Like Father, Like Son

Down the lines
to slow
estrangement… till
I’d move into
a one-room apartment
close to work
and closer to travel, with
barely a window, hardly a view and
seldom have it mopped, but
have those shirts
dry-cleaned and routinely pressed,
reread escaping books,
revisit reruns and
stranger passing screens among
the angles.. each
wall makes
with the same ceiling.. and
in time, get restless and visit
a whore
or two – which
I’m not sure you
did, but
only get lonelier… to turn
to the reeds, needles and white;
then quit the drugs,
then give up whisky,
then stop smoking and
try
starving
from time
to time to test
how much I can take, though
I doubt I’d be able to do it
as well
as you did.

    
No saints
you and I, but
each of us
belonged… to
a woman, whom
we mistreated
in our different ways, as
they did
in theirs, and
it seemed
that everyone learned
to live
by themselves, though
it’s us – you
and I, who couldn’t
or can’t
care or smile
as much
for ourselves
at
all.

 

From Book IV

Denying the Flies

Didn’t see
it coming; not
that I couldn’t; just
didn’t. Didn’t
want to.
No one wants to;
not when it matters…
no one wants
to have seen it, even
if they could.. even
when they knew.. or at least

foresaw
an onrushing wake of mistakes.. and
closing probabilities.

No one’s ready
to see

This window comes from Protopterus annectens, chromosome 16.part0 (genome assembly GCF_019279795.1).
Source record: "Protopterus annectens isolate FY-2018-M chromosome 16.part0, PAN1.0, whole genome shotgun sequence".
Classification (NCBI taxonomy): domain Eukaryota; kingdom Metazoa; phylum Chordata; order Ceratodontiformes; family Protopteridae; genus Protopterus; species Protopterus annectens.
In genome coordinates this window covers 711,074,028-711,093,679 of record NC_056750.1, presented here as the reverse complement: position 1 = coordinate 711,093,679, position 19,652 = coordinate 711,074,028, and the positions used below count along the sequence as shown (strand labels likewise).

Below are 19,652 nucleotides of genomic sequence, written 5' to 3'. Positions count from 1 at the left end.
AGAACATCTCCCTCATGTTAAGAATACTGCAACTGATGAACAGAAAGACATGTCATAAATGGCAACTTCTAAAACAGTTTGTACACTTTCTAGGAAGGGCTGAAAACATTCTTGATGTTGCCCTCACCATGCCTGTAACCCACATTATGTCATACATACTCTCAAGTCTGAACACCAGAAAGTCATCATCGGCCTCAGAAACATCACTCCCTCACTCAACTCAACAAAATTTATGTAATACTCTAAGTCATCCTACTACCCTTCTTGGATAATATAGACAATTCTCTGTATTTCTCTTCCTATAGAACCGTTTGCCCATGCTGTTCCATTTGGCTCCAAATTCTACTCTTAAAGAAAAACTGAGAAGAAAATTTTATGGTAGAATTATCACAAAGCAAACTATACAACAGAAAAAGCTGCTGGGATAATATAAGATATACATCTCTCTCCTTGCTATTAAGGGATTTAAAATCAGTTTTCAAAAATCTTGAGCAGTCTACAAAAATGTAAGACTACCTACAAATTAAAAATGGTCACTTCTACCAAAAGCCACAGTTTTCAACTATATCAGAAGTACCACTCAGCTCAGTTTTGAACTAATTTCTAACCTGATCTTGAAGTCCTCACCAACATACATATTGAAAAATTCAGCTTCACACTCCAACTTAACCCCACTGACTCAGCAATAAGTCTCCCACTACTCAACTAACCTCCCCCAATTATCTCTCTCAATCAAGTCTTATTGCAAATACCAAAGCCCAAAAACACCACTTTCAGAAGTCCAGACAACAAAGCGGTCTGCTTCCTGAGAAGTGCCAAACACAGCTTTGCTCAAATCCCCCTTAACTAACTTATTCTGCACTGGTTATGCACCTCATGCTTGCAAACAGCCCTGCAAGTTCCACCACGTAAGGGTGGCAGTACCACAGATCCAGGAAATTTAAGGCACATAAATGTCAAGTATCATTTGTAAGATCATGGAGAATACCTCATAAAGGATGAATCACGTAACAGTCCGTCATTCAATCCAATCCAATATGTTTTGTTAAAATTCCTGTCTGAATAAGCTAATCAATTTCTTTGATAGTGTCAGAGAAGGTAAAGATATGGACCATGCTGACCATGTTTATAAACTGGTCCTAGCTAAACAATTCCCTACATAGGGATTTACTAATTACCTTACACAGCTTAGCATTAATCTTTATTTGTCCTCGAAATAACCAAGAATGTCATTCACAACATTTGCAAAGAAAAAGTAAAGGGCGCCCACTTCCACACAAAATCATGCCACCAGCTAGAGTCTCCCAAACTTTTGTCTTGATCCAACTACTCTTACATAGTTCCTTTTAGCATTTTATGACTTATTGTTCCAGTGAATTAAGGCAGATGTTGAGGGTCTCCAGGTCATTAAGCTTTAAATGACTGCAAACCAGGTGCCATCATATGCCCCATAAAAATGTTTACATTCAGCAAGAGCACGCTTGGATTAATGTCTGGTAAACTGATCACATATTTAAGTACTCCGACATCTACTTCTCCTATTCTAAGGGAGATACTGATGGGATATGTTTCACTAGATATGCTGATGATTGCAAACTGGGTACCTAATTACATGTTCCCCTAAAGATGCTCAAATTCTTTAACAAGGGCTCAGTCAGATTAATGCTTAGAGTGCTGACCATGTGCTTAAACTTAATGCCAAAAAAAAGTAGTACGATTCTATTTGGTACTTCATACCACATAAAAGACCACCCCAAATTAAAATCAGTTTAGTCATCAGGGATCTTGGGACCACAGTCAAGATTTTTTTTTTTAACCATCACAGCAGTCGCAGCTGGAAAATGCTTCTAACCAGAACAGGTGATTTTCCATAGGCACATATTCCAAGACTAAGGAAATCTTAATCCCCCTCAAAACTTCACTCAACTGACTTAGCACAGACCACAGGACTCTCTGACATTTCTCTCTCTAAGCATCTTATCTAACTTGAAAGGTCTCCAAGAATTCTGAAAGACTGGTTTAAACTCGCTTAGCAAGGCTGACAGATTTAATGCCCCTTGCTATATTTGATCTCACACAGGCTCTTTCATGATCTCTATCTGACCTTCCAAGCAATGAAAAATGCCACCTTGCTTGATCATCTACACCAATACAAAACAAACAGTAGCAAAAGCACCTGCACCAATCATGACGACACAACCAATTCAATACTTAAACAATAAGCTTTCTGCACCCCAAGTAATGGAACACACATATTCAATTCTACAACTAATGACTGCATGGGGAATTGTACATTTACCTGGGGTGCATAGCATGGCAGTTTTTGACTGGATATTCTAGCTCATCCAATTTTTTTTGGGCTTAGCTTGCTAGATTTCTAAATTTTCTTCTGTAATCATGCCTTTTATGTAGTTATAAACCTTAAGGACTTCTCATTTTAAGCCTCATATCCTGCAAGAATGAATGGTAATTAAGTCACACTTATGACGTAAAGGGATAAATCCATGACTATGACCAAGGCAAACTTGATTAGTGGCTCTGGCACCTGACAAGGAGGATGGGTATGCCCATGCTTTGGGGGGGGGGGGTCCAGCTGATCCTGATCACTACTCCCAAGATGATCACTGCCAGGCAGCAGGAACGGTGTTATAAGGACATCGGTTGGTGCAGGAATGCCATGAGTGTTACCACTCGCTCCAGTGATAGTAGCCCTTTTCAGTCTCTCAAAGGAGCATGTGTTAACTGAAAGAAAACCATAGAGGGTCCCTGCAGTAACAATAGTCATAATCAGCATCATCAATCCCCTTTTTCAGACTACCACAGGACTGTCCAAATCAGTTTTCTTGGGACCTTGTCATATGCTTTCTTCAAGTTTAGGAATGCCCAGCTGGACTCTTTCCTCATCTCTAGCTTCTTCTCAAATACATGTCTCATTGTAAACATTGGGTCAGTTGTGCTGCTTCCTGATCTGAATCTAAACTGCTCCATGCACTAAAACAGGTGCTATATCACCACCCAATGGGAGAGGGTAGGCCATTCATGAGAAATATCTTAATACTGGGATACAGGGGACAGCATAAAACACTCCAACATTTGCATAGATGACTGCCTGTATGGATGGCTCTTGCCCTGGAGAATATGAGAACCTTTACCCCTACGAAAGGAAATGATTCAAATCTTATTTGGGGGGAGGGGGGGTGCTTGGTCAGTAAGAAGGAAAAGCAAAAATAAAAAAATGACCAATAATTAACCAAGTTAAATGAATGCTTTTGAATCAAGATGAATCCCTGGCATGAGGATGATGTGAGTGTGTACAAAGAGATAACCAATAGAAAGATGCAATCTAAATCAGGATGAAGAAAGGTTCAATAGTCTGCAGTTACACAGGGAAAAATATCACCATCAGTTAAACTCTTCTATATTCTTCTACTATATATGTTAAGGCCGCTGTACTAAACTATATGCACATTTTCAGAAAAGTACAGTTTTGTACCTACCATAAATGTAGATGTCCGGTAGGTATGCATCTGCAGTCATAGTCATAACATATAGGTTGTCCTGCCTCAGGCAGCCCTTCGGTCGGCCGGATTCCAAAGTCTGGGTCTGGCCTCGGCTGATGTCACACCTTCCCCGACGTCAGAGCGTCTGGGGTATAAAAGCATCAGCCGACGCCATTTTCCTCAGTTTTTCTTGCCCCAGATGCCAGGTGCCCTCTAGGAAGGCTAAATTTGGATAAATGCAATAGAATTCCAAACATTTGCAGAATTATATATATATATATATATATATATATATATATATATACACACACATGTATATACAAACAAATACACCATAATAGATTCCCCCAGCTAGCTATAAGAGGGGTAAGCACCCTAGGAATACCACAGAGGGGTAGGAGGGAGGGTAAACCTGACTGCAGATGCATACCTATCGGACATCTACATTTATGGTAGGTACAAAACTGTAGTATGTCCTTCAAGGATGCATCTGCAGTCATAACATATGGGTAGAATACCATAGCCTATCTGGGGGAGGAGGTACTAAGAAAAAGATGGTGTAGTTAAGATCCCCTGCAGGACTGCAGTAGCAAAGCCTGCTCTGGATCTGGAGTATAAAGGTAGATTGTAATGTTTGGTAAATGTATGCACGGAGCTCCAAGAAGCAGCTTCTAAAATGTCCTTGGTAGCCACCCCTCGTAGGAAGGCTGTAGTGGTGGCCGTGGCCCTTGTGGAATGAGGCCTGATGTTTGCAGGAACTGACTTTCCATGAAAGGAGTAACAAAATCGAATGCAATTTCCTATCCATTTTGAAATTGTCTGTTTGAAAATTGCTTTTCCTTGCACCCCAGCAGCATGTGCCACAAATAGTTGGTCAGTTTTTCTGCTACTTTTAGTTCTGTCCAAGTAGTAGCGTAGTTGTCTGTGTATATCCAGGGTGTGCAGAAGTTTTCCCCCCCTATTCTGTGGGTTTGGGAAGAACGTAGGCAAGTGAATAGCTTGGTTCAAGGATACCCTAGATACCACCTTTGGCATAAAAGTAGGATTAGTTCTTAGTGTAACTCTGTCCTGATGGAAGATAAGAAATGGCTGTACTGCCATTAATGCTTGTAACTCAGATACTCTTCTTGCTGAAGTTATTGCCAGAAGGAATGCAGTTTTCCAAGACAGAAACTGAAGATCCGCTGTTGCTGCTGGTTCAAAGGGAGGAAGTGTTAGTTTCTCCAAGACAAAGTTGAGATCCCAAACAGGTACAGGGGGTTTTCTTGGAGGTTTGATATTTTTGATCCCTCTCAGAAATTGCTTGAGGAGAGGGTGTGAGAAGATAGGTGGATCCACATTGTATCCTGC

when they figure
it might
turn out exactly
how they expected and refused
to acknowledge,
in ..disbelieving fear.. and…
no one
is really
prepared.

 

 

From Book IV

Stigma

And when I
still had… the chance,
you hardly asked.. for what
I knew
I should’ve been more… for you;
and I didn’t
take enough
care…
of you.. and I wasn’t
the only one. So,
now I keep reminding
not just myself, but
also the few
who should have,
and I might just be killing
us all.

 

 

From Book IV

Book IV

Mr Banerjee

The Magic Man

A parent can be a number of things to a child, but it’s rare to find a heartless parent. Their unconditional care is neither something to be taken for granted, nor feel entitled to, though most of us have always been guilty of making these mistakes. Growing up, my perception of my father was one of mixed understanding. He was considered by most to be a decentred individual who wasted his talent and potential in favor of addiction, a brilliant man of many vices and harbinger of suffering to his family. However, despite his many faults, he was to me a man of singular kindness, who tried to shield me from his own darker nature during my formative years. Upon a time when both he and I were stripped of our guardians, he took it upon himself to set aside his dreams and predispositions, and did whatever it took, within his hard-earned and meagre means, to provide me with an education. Reducing himself to a human being with fewer and fewer needs, he became a bulwark that protected and sustained me in times of dearth, uncertainty, and emotional upheaval, and largely made me the man I am today.

This book was written in the days, weeks, and months following the sudden and unexpected death of my father. The poems venture into inconsolable symptoms of loss, grief, guilt, regret, memory, madness, absurd irreversibility, chimerical conjurings, and reigning despair. You may not find much comfort here, dear reader, if you should so choose to read this book.

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If you’d like to see some of my work, please visit the Poetry page.